Test run: The boat was expected to participate in the America's Cup scheduled to start in San Francisco in late September 2013

Picking up the pieces: Crew and coast guard responders helped to collect the parts and some returned back on the boat to help facilitate the process but under strict safety requirements

Picking up the pieces: Crew and coast guard responders helped to collect the parts and some returned back on the boat to help facilitate the process but under strict safety requirements

Jono MacBeth, who served as the grinder on the ship, says that when it became evident the boat was going to flip end-over-end, there was a quick warning from the skipper.

MacBeth told the Associated Press that Jimmy Spithill yelled out, 'Make sure you have an eye on your mates.'

 

File:The America's Cup.jpg

 

The America's Cup, affectionately known as the "Auld Mug", is a trophy awarded to the winner of the America's Cup match races between two sailing yachts. One yacht, known as the defender, represents the yacht club that currently holds the America's Cup and the second yacht, known as the challenger, represents the yacht club that is challenging for the cup. The America's Cup is the oldest international sporting trophy.[1]

The trophy was originally awarded in 1851 by the Royal Yacht Squadron for a race around the Isle of Wight in England, which was won by the schooner America. The trophy was renamed the America's Cup after the yacht and was donated to the New York Yacht Club (NYYC) under the terms of the Deed of Gift, which made the cup available for perpetual international competition.

Any yacht club that meets the requirements specified in the Deed of Gift has the right to challenge the yacht club that holds the Cup. If the challenging club wins the match, it gains stewardship of the cup.

The history and prestige associated with the America's Cup attracts not only the world's top sailors and yacht designers but also the involvement of wealthy entrepreneurs and sponsors. It is a test not only of sailing skill and boat and sail design, but also of fund-raising and management skills.

The trophy was held by the NYYC from 1857 (when the syndicate that won the Cup donated the trophy to the club) until1983 when the Cup was won by the Royal Perth Yacht Club, represented by the yacht Australia II, ending the longest winning streak in the history of sport.[2]

From the first defense of the Cup in 1870 through the twentieth defense in 1967, there was always only one challenger. In 1970, for the first time, there were multiple challengers, so the NYYC agreed that the challengers could run a selection series with the winner becoming the official challenger and competing against the defender in the America's Cup match. Since 1983, Louis Vuitton has sponsored the Louis Vuitton Cup as a prize for the winner of the challenger selection series.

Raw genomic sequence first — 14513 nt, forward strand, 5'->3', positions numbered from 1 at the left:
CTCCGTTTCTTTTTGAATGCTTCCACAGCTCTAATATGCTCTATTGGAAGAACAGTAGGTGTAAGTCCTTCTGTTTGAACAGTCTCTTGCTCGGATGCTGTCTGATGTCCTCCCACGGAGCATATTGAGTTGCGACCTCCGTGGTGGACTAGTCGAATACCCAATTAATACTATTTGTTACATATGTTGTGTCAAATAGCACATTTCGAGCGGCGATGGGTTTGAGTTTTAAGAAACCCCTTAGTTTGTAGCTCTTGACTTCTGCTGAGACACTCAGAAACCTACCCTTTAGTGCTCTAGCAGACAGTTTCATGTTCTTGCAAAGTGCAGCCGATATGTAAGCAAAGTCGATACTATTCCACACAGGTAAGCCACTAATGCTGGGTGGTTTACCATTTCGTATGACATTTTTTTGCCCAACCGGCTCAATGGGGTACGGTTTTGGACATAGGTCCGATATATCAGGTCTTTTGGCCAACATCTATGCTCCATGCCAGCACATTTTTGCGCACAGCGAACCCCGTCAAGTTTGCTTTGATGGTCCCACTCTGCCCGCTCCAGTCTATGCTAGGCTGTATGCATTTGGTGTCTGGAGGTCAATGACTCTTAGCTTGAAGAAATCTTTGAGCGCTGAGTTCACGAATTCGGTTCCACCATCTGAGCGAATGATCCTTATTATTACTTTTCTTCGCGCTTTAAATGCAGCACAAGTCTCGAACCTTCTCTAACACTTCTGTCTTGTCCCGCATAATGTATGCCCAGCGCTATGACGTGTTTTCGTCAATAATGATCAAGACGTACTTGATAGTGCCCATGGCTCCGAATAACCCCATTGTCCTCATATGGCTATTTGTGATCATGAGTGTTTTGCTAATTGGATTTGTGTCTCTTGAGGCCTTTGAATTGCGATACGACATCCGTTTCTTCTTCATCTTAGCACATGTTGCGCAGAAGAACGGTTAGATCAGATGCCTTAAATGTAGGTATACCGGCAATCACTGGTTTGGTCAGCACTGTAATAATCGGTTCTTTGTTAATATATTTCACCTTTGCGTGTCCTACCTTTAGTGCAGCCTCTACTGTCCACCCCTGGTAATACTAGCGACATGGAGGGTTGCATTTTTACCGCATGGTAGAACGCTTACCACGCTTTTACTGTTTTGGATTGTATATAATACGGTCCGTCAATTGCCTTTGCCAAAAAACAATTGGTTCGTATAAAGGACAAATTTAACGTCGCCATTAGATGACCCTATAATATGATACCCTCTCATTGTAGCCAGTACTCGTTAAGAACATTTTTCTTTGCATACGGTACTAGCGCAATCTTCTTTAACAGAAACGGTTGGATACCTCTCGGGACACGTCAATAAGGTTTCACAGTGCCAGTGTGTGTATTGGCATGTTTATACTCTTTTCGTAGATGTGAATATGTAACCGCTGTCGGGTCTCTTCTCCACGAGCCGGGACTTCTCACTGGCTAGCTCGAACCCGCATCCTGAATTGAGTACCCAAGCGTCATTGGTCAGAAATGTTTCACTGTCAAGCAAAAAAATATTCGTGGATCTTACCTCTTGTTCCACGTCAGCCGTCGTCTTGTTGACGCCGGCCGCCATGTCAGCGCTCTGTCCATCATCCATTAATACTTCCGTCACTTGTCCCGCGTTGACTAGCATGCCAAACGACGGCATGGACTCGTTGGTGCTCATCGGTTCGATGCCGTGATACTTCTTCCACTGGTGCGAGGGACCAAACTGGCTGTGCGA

Early matches for the Cup were raced between yachts 65–90 ft (20–27 m) on the waterline owned by wealthy sportsmen. This culminated with the J-Class regattas of the 1930s. After World War II and almost twenty years without a challenge, the NYYC made changes to the Deed of Gift to allow smaller, less expensive 12-metre class yachts to compete; this class was used until it was replaced in 1990 by the International America’s Cup Class which was used until 2007.

The 2010 America's Cup was raced in 90 ft (27 m) lwl multihull yachts in a best-of-three "deed-of-gift" match in Valencia, Spain in February 2010. Challenger BMW Oracle Racing beat defender Alinghi 2–0 and won the Cup for the Golden Gate Yacht Club.

The 2013 America's Cup is being raced in AC72 wing-sail catamarans, and is being held in the Golden Gate and San Francisco Bay just north of San Francisco, California.

Ben Ainslie has taken an early leader in the America's Cup World Series fleet racing on San Francisco Bay.

In only his second regatta on the tour Ainslie registered a win and a third place with his team JP Morgan BAR in the first two heats to open up a five-point lead over Australian Jimmy Spithill.

Early lead: Skipper Ben Ainslie registered a win and a third place with his team JP Morgan BAR

Early lead: Skipper Ben Ainslie registered a win and a third place with his team JP Morgan BAR

'It comes down to practice and time in the boat, just like anything else,' said Ainslie, who won his fourth Olympic gold at London this summer. 'If you don't train and put the effort in you're not going to get the results.

'We hung on and are delighted to get our first win in this series.' There are five heats left in the San Francisco race with 11 teams competing

A search for four sailors, missing since a powerful wave smashed into their boat that killed a fifth member of their crew, has been called off.

The Coast Guard yesterday launched a rescue mission near San Francisco and three people's lives were saved after being washed from the 38-foot Low Speed Chase.